Criminal Justice

Amid cries of 'defund the police,' Minneapolis city council majority pledges dismantling

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As protesters across the nation have chanted “defund the police,” the Minneapolis city council plans to take action.

A veto-proof council majority said Sunday it would be dismantling the Minneapolis Police Department and redefine the city’s system of public safety, report the Minneapolis Star Tribune, the New York Times and the Washington Post.

The council members’ pledge is at odds with the views of Minneapolis Mayor Jacob Frey, who told protesters that he does “not support the full abolition of the police department.”

“People continue to require service in many forms from our public safety offices, whether in times of domestic violence, or assistance in some of the most dire conditions,” Frey said.

Another voice in opposition is U.S. Attorney General William Barr, who told CBS News on Sunday that he doesn’t think law enforcement is systemically racist, the New York Times reports. A transcript of the interview with Face the Nation is here.

Barr also said he doesn’t think immunity has to be repealed for police officers “because that would result certainly in police pulling back.”

The doctrine of qualified immunity allows police to escape civil liability for violating a person’s rights under Section 1983 of the Civil Rights Act when those rights are not “clearly established.”

The Minneapolis council members said in a statement that decades of police reform efforts have proved that the Minneapolis Police Department can’t be reformed. The members pledged to create “a new, transformative model for cultivating safety in Minneapolis.” They did not present a plan for how they would accomplish their aim, however.

Frey and the city council agreed on the need to ban choke holds, however. They reached a tentative agreement with the department Friday to ban the practice and strengthen the requirement for officers to intervene when inappropriate force is used. The agreement requires court approval.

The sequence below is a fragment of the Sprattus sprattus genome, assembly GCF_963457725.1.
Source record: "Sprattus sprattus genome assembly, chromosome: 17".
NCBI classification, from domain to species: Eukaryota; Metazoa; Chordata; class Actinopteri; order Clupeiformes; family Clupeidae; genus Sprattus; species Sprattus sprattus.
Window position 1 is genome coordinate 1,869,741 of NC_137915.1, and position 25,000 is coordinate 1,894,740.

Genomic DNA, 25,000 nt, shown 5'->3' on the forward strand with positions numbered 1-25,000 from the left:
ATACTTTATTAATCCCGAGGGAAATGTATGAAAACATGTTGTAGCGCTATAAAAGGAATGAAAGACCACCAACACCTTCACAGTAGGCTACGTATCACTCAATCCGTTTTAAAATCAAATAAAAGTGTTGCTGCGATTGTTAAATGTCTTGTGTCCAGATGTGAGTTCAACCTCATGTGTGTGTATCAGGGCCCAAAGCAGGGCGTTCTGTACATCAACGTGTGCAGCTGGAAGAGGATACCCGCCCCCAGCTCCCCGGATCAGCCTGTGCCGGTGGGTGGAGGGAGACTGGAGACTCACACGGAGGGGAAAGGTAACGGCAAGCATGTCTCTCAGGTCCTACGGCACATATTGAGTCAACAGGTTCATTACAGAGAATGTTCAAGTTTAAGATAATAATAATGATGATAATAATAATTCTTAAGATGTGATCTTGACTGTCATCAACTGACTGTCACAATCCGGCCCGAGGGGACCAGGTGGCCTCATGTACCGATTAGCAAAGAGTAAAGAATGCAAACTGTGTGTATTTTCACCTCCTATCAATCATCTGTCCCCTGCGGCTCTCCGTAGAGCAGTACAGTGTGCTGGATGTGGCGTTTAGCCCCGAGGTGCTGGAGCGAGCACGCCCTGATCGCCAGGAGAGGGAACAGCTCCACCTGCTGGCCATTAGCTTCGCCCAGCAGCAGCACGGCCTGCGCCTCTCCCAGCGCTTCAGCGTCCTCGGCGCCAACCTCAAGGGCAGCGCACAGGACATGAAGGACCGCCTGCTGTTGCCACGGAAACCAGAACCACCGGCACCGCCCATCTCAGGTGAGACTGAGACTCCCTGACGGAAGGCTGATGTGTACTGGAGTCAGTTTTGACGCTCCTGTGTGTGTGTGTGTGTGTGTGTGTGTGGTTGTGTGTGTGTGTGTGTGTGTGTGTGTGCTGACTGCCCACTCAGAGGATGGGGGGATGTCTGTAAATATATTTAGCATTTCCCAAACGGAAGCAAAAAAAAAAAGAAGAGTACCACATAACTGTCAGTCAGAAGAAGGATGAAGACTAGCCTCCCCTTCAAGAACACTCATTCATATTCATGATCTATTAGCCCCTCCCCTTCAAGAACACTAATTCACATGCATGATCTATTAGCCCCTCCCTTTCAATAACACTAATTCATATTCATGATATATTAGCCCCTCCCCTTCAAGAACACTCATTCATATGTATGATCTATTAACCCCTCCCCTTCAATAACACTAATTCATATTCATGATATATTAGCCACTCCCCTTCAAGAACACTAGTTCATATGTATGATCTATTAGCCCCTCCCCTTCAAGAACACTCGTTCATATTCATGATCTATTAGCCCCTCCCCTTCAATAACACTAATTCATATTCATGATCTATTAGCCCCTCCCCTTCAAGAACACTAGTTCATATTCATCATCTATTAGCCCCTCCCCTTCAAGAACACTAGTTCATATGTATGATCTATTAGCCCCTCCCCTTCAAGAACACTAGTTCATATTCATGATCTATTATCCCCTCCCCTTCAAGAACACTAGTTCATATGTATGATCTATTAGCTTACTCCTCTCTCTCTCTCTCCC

Frey has also said he supports changes in the police union contract and in the arbitration process that allows discipline decisions to be overturned.

Defunding the police has long been an idea suggested by activists and academics, according to the Washington Post. Now, officials “from Washington to Los Angeles” are considering ways to scale back their police departments, the article reports.

According to the New York Times, demands to defund or abolish police departments “are often not meant literally. Rather, they are demands to rethink a law enforcement system from the ground up and to grapple with deeply ingrained issues.”

Some have called for the end of no-knock search warrants, which led the boyfriend of Breonna Taylor to fire at police in Louisville, Kentucky, who entered their home while in search of other people, according to the Washington Post. Police returned fire and killed Taylor.

Some have also called for ending the use of military gear by police departments and responding to mental health emergencies with social workers rather than police. Many want to reduce funding and spend more money on social services.

House Democrats are also proposing reforms in legislation called the Justice in Policing Act of 2020, report the New York Times, the Washington Post and NPR. The bill was set to be unveiled Monday. The bill:

• Changes qualified immunity to make it easier to sue police for civil rights violations.

• Makes it easier to obtain criminal penalties for police misconduct.

• Bans choke holds and no-knock warrants by police in federal drug cases.

• Requires state and local police to implement anti-discrimination policies to receive federal funding.

• Requires the U.S. attorney general to collect data on racial profiling.

• Allows victims of racial profiling to sue under a new cause of action.

• Limits the transfer of military gear to state and local police.

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